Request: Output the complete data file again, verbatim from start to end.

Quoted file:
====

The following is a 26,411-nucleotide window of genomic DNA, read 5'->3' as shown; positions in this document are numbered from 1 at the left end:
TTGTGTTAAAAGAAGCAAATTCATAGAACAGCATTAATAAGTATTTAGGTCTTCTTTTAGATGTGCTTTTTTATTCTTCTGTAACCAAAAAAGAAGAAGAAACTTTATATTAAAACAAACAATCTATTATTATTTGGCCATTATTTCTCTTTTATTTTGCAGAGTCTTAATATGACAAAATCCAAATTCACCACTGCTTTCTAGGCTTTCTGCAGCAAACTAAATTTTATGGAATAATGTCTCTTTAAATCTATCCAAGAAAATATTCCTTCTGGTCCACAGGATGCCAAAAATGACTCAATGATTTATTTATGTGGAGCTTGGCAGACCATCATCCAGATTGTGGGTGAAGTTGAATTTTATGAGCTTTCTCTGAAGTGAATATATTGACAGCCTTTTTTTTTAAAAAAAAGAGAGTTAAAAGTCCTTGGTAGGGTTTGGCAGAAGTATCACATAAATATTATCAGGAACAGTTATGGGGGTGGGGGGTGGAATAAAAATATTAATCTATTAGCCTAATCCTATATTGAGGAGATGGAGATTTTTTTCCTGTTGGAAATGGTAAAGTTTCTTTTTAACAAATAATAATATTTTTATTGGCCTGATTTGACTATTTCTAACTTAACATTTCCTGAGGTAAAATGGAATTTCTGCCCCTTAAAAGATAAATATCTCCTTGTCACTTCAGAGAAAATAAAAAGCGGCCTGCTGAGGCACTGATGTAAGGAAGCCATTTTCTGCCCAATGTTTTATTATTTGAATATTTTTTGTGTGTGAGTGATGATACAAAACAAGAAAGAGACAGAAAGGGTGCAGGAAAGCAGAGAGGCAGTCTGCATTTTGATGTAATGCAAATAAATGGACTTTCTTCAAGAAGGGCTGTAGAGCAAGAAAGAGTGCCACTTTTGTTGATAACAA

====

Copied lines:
The following is a 26,411-nucleotide window of genomic DNA, read 5'->3' as shown; positions in this document are numbered from 1 at the left end:
TTGTGTTAAAAGAAGCAAATTCATAGAACAGCATTAATAAGTATTTAGGTCTTCTTTTAGATGTGCTTTTTTATTCTTCTGTAACCAAAAAAGAAGAAGAAACTTTATATTAAAACAAACAATCTATTATTATTTGGCCATTATTTCTCTTTTATTTTGCAGAGTCTTAATATGACAAAATCCAAATTCACCACTGCTTTCTAGGCTTTCTGCAGCAAACTAAATTTTATGGAATAATGTCTCTTTAAATCTATCCAAGAAAATATTCCTTCTGGTCCACAGGATGCCAAAAATGACTCAATGATTTATTTATGTGGAGCTTGGCAGACCATCATCCAGATTGTGGGTGAAGTTGAATTTTATGAGCTTTCTCTGAAGTGAATATATTGACAGCCTTTTTTTTTAAAAAAAAGAGAGTTAAAAGTCCTTGGTAGGGTTTGGCAGAAGTATCACATAAATATTATCAGGAACAGTTATGGGGGTGGGGGGTGGAATAAAAATATTAATCTATTAGCCTAATCCTATATTGAGGAGATGGAGATTTTTTTCCTGTTGGAAATGGTAAAGTTTCTTTTTAACAAATAATAATATTTTTATTGGCCTGATTTGACTATTTCTAACTTAACATTTCCTGAGGTAAAATGGAATTTCTGCCCCTTAAAAGATAAATATCTCCTTGTCACTTCAGAGAAAATAAAAAGCGGCCTGCTGAGGCACTGATGTAAGGAAGCCATTTTCTGCCCAATGTTTTATTATTTGAATATTTTTTGTGTGTGAGTGATGATACAAAACAAGAAAGAGACAGAAAGGGTGCAGGAAAGCAGAGAGGCAGTCTGCATTTTGATGTAATGCAAATAAATGGACTTTCTTCAAGAAGGGCTGTAGAGCAAGAAAGAGTGCCACTTTTGTTGATAACAA